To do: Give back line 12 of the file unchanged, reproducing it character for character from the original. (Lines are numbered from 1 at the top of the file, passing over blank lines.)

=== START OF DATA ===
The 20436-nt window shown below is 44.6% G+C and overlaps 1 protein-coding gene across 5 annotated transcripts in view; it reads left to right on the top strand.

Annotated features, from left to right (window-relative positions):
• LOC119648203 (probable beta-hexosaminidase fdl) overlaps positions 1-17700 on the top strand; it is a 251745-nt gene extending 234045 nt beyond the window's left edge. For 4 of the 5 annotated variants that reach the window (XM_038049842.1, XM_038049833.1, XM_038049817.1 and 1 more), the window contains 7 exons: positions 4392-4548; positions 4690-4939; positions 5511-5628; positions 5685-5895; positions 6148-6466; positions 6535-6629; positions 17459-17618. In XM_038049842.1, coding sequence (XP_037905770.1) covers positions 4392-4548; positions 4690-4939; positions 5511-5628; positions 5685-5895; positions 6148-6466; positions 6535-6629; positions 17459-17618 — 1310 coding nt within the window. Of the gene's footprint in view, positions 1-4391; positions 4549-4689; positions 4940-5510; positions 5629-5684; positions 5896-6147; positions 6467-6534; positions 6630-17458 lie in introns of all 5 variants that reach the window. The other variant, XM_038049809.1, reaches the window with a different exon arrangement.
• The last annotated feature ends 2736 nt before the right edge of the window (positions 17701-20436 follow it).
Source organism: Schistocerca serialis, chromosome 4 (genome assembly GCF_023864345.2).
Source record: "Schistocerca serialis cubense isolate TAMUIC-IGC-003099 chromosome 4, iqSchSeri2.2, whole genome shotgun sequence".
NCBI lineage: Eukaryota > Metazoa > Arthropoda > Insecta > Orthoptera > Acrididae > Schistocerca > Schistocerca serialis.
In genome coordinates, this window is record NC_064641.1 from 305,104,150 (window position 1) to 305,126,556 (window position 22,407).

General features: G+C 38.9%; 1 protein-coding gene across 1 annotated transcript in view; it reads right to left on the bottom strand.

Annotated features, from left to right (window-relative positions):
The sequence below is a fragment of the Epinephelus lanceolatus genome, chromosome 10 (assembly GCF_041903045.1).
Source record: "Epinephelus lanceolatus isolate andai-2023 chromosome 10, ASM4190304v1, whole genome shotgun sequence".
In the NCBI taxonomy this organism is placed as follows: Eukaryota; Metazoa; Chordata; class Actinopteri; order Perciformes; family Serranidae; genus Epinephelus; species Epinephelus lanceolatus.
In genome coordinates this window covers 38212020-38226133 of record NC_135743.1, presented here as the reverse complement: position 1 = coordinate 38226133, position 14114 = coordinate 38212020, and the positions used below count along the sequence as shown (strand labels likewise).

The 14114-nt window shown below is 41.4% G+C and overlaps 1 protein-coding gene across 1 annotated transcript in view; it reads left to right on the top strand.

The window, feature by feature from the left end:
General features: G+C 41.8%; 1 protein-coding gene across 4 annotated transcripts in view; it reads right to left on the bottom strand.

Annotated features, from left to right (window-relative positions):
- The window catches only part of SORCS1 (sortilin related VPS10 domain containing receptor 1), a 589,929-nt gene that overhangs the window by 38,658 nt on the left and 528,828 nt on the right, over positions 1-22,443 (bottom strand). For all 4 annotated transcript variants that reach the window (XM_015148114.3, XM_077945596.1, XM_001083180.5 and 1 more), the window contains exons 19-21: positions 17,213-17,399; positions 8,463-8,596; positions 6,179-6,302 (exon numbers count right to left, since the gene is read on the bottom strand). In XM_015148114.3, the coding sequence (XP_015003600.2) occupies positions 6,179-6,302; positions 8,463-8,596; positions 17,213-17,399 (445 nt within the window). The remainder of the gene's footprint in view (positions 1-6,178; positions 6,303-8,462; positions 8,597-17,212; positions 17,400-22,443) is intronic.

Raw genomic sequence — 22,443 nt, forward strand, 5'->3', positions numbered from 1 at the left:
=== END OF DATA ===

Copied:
Source record: "Epinephelus lanceolatus isolate andai-2023 chromosome 10, ASM4190304v1, whole genome shotgun sequence".